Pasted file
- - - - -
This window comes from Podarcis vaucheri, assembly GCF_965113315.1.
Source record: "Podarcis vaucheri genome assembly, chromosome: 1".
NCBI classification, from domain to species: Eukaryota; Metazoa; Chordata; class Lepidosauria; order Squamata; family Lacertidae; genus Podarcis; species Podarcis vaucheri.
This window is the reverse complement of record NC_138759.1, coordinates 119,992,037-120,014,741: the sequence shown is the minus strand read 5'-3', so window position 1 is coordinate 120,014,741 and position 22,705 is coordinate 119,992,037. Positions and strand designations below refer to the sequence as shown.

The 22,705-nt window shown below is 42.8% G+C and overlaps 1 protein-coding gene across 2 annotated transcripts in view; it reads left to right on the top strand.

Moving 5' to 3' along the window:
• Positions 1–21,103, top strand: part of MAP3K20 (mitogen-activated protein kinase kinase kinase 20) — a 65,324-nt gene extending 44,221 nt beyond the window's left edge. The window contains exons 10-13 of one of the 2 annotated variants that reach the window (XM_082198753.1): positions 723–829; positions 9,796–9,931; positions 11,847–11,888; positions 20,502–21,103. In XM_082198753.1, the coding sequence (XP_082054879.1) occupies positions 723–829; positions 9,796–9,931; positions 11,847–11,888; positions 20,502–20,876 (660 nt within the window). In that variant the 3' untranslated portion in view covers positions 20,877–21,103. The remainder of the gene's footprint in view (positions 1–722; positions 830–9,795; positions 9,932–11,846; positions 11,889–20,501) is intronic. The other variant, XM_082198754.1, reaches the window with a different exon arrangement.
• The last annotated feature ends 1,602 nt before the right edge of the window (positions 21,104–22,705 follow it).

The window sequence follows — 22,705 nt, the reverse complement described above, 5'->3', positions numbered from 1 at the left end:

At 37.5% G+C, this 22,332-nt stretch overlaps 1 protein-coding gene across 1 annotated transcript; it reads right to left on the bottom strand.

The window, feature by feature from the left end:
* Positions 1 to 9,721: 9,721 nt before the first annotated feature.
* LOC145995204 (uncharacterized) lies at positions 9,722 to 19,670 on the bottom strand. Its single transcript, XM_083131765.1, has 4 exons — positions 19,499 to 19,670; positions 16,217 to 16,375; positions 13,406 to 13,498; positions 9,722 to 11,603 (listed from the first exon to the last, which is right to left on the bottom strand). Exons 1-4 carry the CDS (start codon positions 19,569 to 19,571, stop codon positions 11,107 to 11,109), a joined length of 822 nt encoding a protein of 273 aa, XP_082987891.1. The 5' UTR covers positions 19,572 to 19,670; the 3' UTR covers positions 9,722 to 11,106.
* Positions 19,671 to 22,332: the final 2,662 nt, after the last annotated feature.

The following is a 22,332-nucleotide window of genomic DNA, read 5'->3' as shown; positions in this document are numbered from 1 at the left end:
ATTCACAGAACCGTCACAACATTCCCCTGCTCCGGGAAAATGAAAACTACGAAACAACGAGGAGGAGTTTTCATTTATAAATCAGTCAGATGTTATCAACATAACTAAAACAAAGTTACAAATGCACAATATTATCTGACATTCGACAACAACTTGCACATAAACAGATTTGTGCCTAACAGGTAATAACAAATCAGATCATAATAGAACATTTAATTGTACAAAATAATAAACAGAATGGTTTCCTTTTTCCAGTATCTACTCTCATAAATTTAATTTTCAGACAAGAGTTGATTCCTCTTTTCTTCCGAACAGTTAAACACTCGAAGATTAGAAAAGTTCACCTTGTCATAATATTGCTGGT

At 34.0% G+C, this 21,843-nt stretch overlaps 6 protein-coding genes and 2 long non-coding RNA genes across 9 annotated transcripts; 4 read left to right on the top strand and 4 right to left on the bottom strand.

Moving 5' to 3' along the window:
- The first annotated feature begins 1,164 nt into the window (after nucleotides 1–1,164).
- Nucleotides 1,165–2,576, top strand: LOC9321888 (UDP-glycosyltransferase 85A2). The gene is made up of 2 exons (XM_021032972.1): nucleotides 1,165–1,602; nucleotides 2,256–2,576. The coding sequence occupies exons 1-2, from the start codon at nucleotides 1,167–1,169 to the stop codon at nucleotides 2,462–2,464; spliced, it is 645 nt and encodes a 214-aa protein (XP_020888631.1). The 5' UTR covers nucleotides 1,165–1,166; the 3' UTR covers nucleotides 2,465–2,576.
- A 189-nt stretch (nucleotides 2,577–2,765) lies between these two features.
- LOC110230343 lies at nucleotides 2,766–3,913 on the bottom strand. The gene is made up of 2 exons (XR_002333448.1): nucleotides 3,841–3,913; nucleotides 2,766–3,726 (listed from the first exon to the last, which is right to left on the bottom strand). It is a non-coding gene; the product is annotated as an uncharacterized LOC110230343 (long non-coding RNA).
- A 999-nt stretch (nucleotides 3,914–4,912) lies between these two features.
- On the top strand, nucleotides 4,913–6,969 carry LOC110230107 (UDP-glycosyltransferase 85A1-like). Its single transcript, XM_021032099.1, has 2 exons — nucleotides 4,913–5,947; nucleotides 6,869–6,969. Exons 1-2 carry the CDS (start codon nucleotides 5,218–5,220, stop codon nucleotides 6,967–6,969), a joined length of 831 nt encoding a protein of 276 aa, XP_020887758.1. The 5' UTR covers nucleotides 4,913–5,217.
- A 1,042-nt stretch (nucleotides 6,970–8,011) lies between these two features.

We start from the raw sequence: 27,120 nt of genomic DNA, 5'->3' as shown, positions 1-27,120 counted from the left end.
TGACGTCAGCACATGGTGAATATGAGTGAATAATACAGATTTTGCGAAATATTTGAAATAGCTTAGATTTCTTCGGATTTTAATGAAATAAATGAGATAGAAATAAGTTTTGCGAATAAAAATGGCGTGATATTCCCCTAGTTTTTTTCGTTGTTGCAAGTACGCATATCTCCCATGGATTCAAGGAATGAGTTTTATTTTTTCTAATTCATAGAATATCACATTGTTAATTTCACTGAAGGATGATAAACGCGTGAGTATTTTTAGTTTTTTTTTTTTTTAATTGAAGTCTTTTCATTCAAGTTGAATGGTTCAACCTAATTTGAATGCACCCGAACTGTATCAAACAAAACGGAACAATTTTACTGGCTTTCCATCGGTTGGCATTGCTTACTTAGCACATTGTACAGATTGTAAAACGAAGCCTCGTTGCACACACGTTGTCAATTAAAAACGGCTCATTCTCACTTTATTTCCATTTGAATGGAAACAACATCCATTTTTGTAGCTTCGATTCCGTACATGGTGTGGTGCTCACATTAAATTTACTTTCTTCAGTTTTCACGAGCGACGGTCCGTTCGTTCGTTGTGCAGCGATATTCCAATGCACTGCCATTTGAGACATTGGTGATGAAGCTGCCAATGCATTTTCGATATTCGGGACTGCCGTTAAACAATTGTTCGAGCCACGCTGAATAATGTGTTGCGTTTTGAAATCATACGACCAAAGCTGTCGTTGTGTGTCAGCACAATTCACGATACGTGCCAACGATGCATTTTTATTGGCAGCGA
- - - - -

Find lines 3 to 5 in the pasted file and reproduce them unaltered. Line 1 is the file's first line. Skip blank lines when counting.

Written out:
NCBI classification, from domain to species: Eukaryota; Metazoa; Chordata; class Lepidosauria; order Squamata; family Lacertidae; genus Podarcis; species Podarcis vaucheri.
This window is the reverse complement of record NC_138759.1, coordinates 119,992,037-120,014,741: the sequence shown is the minus strand read 5'-3', so window position 1 is coordinate 120,014,741 and position 22,705 is coordinate 119,992,037. Positions and strand designations below refer to the sequence as shown.

The 22,705-nt window shown below is 42.8% G+C and overlaps 1 protein-coding gene across 2 annotated transcripts in view; it reads left to right on the top strand.